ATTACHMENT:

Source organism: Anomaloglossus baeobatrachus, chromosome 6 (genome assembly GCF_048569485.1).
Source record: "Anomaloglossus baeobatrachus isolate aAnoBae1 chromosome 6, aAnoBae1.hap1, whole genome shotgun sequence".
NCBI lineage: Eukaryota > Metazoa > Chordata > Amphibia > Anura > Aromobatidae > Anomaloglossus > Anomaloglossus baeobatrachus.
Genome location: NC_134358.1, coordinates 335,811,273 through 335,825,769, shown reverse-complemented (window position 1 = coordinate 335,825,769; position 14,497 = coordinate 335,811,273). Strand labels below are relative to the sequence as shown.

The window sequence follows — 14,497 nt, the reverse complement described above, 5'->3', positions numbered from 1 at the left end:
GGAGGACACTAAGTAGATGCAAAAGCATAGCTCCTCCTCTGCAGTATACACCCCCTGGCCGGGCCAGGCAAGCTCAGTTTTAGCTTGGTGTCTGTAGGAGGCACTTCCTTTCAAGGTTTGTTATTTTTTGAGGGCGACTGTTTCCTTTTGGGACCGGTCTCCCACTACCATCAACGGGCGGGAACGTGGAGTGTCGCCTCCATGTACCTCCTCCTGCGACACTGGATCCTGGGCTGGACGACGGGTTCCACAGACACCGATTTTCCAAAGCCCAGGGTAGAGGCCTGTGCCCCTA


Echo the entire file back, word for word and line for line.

Source organism: Anomaloglossus baeobatrachus, chromosome 6 (genome assembly GCF_048569485.1).
Source record: "Anomaloglossus baeobatrachus isolate aAnoBae1 chromosome 6, aAnoBae1.hap1, whole genome shotgun sequence".
NCBI lineage: Eukaryota > Metazoa > Chordata > Amphibia > Anura > Aromobatidae > Anomaloglossus > Anomaloglossus baeobatrachus.
Genome location: NC_134358.1, coordinates 335,811,273 through 335,825,769, shown reverse-complemented (window position 1 = coordinate 335,825,769; position 14,497 = coordinate 335,811,273). Strand labels below are relative to the sequence as shown.

The window sequence follows — 14,497 nt, the reverse complement described above, 5'->3', positions numbered from 1 at the left end:
GGAGGACACTAAGTAGATGCAAAAGCATAGCTCCTCCTCTGCAGTATACACCCCCTGGCCGGGCCAGGCAAGCTCAGTTTTAGCTTGGTGTCTGTAGGAGGCACTTCCTTTCAAGGTTTGTTATTTTTTGAGGGCGACTGTTTCCTTTTGGGACCGGTCTCCCACTACCATCAACGGGCGGGAACGTGGAGTGTCGCCTCCATGTACCTCCTCCTGCGACACTGGATCCTGGGCTGGACGACGGGTTCCACAGACACCGATTTTCCAAAGCCCAGGGTAGAGGCCTGTGCCCCTA